The prepared samples are taken to the McClellan Nuclear Research Center where the samples are then irradiated with thermal neutrons for ten minutes. After the samples are activated, they are mailed back to UC Berkeley after a couple days of “cooling down.” Once the samples are returned to the laboratory, they are measured using high purity germanium detectors. Figure 9 shows examples of how the sample vials are placed in front of the detector in a special sample mount that helps to ensure each sample is placed in the same location consistently. This helps to minimize variations in the measurement geometry that would increase the systematics in our efficiency estimate.

To optimize the measurement sensitivity across short- and long-lived isotopes, samples are measured in batches for three different time intervals, 30 minutes, 3 hours, and 24 hours. First, each samples is measured for 30 minutes. After all of the 30 minute spectra are obtained for a batch of samples, each sample is re-measured for 3 hours. After all of the 3-hour spectra are acquired, each sample undergoes a final 24 hour measurement. These spectra are combined to derive the full results for each sample. The three sets of spectra, with increasing integration times, are collected to obtimize our sensitivy to activated isotopes across a range of half-lives and concentrations. Some of the heavy metals of interest have relatively short half-lives, meaning measurements taken very soon after the irradiation of the sample will have the greatest sensitivity to these isotopes and long integration times are not necessary. At the same time, longer integration times will increase our sensitivity to those heavy metals with relatively low concentrations in the measured sample.

Figure 9: Sample vials are placed in a specialized sample mount designed to hold the samples directly in front of the center of the detector face, always in the same position. The detector and samples are enclosed in a lead brick cave to minimize background radiation contributions to the measured spectra.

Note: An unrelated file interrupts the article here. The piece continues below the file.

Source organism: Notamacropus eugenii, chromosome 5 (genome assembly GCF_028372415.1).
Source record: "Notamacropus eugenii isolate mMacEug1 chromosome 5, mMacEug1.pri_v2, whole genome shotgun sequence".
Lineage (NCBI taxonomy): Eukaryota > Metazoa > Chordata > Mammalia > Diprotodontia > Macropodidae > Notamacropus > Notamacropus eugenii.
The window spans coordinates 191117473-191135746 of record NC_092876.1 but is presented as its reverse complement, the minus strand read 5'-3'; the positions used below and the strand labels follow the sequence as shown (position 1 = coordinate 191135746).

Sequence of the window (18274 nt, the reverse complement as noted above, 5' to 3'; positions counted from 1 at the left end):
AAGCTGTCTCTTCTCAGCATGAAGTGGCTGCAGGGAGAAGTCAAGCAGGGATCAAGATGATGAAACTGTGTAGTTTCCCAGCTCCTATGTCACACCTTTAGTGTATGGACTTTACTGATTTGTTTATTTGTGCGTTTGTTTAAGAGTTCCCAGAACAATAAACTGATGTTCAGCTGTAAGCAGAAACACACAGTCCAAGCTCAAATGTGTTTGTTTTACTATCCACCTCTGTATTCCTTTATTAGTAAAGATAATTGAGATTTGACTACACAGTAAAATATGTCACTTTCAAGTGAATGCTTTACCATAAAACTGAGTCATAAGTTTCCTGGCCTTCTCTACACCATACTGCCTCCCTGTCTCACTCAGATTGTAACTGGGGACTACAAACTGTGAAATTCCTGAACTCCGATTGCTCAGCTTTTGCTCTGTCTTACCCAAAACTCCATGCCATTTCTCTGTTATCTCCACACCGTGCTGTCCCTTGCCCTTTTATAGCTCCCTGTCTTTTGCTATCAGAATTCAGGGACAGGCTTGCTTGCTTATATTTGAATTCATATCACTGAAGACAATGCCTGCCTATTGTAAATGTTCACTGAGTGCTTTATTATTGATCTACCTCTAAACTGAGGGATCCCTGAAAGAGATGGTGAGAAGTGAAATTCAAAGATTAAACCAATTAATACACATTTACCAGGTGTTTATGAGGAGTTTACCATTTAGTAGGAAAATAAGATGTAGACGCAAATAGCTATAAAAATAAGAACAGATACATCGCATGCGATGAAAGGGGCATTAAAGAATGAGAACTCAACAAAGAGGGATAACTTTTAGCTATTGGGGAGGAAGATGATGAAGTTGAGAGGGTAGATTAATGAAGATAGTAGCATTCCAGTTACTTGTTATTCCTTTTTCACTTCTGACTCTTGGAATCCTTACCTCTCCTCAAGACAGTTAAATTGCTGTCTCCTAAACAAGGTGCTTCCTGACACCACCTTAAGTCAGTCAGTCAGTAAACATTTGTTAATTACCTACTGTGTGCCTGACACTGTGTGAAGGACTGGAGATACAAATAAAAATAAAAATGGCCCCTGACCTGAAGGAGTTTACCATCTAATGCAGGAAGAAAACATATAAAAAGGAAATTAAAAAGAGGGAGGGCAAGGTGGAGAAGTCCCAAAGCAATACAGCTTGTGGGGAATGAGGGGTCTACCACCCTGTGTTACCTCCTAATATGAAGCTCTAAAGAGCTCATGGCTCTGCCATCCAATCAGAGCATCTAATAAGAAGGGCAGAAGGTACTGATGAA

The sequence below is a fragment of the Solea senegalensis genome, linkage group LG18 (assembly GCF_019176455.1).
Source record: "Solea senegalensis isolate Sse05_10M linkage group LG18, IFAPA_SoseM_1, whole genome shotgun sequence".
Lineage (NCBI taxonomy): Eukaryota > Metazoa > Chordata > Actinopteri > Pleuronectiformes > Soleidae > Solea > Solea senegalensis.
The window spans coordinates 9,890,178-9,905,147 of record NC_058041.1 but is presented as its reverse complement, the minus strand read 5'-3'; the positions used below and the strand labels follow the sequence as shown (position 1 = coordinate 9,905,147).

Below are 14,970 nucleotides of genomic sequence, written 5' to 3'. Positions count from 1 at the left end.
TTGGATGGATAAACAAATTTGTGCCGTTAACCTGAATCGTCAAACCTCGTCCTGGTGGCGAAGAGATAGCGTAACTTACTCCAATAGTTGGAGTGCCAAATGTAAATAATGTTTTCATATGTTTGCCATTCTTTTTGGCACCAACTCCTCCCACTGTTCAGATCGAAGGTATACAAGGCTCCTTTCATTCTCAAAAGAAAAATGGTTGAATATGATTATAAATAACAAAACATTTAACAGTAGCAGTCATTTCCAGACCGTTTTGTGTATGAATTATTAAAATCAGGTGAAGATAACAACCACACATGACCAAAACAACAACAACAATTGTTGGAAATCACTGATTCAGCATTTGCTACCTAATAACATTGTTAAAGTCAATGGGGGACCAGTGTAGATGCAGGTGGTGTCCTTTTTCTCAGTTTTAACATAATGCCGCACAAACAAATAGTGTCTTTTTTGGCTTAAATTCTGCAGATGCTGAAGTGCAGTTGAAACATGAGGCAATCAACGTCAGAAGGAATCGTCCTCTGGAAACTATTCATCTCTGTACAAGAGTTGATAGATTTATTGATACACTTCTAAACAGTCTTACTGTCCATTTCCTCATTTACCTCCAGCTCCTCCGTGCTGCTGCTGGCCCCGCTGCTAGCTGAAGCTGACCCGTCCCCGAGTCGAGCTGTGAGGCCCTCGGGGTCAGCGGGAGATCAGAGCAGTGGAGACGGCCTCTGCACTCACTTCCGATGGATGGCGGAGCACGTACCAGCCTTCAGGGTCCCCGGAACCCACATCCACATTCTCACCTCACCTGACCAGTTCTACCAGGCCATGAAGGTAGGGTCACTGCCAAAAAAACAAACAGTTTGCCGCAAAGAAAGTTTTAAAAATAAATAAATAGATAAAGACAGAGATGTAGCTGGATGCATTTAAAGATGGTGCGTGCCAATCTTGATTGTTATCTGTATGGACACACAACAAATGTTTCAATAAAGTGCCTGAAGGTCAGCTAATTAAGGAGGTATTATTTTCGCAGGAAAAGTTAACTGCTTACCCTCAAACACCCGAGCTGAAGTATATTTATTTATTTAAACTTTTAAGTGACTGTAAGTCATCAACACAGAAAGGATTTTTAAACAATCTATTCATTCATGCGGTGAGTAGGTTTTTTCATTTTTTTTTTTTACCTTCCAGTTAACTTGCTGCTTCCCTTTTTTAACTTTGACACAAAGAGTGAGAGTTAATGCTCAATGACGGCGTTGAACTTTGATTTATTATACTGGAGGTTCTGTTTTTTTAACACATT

Concentration Calculation

In order to calculate the efficiency needed to extract the decays per second for the samples, an efficiency curve was determined using six calibration sources: sodium, manganese, cobalt, cadmium, thorium, and europium. The efficiency curve helps find the decays per second from the detected counts per second since it allows the geometrical factor of the sample placement on the detector, as well as the sensitivity of the detector, to be taken into account. The band surrounding the efficiency curve indicates the systematic uncertainty propagated from the data point on the curve.

The elemental weight for different isotopes is derived using the measured activity, A (as defined above) of the activated isotope, together with details of the irradiation process, to determine the total number of atoms, \(N_0\), of the initial isotope and there-by the elemental weight (elemental-weight = \(N_0/(N_A*A)\)):

$$ N_0 = \frac{A}{\phi\sigma(1-exp(-\lambda t_{irr}))}$$


where \(\phi\) is the irradiation flux, \(\sigma\) is the activation cross-section, \(\lambda\) is the activity coefficient of the activated isotope, and \(t_{irr}\) is the length of the irradiation. To determine the relative concentration for that element in the sample, the elemental-weight is then scaled by the relative abundance for that isotope and the total sample weight.

The final uncertainty for each isotope in every sample includes the statistical uncertainty from the combined integrated counts, and a systematic uncertainty resulting from the uncertainty in the efficiency determination for the detector response and, when applicable, the uncertainty in the irradiation flux during activation. These uncertainties are shown separately as error bars and shaded bands respectively for each result. In comparisons of relative concentrations (ppm) in our samples with reference samples and environmental limits, these uncertainties were combined as a single total measurement uncertainty:

$$ \sigma_{tot} = \sqrt{\sigma_{stat}^2 + \sigma_{sys}^2} $$




Acknowledgements

The methodology for the Gamma measurements described here was developed primarily by Christopher Figueroa under the supervision of Dr. Brian Plimley. The NAA methodology was developed primarily by Jacqueline Garcia under the supervision of Dr. Plimley and Dr. Ali Hanks. This page is edited and maintained by Dr. Hanks.